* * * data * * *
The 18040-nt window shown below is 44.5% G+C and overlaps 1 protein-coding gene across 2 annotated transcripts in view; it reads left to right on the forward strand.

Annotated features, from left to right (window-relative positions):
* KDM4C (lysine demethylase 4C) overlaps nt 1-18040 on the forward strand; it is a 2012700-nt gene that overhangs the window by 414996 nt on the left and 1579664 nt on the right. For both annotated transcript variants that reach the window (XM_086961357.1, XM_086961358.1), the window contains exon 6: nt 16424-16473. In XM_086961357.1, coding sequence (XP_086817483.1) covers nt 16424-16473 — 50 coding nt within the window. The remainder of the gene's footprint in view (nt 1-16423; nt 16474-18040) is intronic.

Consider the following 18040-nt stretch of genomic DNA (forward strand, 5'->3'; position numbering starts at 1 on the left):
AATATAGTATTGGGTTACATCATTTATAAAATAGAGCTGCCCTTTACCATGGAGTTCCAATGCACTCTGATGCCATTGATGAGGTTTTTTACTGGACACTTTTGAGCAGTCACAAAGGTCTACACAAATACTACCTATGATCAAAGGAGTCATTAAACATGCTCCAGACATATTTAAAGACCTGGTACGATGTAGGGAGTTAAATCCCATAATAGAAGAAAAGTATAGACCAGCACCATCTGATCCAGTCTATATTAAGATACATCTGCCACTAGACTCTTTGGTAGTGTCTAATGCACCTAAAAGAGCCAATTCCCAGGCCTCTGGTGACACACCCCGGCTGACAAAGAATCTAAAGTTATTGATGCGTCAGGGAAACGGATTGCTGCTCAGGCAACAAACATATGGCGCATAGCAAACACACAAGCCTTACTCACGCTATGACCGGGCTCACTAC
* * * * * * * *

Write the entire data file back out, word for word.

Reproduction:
The 18040-nt window shown below is 44.5% G+C and overlaps 1 protein-coding gene across 2 annotated transcripts in view; it reads left to right on the forward strand.

Annotated features, from left to right (window-relative positions):
* KDM4C (lysine demethylase 4C) overlaps nt 1-18040 on the forward strand; it is a 2012700-nt gene that overhangs the window by 414996 nt on the left and 1579664 nt on the right. For both annotated transcript variants that reach the window (XM_086961357.1, XM_086961358.1), the window contains exon 6: nt 16424-16473. In XM_086961357.1, coding sequence (XP_086817483.1) covers nt 16424-16473 — 50 coding nt within the window. The remainder of the gene's footprint in view (nt 1-16423; nt 16474-18040) is intronic.

Consider the following 18040-nt stretch of genomic DNA (forward strand, 5'->3'; position numbering starts at 1 on the left):
AATATAGTATTGGGTTACATCATTTATAAAATAGAGCTGCCCTTTACCATGGAGTTCCAATGCACTCTGATGCCATTGATGAGGTTTTTTACTGGACACTTTTGAGCAGTCACAAAGGTCTACACAAATACTACCTATGATCAAAGGAGTCATTAAACATGCTCCAGACATATTTAAAGACCTGGTACGATGTAGGGAGTTAAATCCCATAATAGAAGAAAAGTATAGACCAGCACCATCTGATCCAGTCTATATTAAGATACATCTGCCACTAGACTCTTTGGTAGTGTCTAATGCACCTAAAAGAGCCAATTCCCAGGCCTCTGGTGACACACCCCGGCTGACAAAGAATCTAAAGTTATTGATGCGTCAGGGAAACGGATTGCTGCTCAGGCAACAAACATATGGCGCATAGCAAACACACAAGCCTTACTCACGCTATGACCGGGCTCACTAC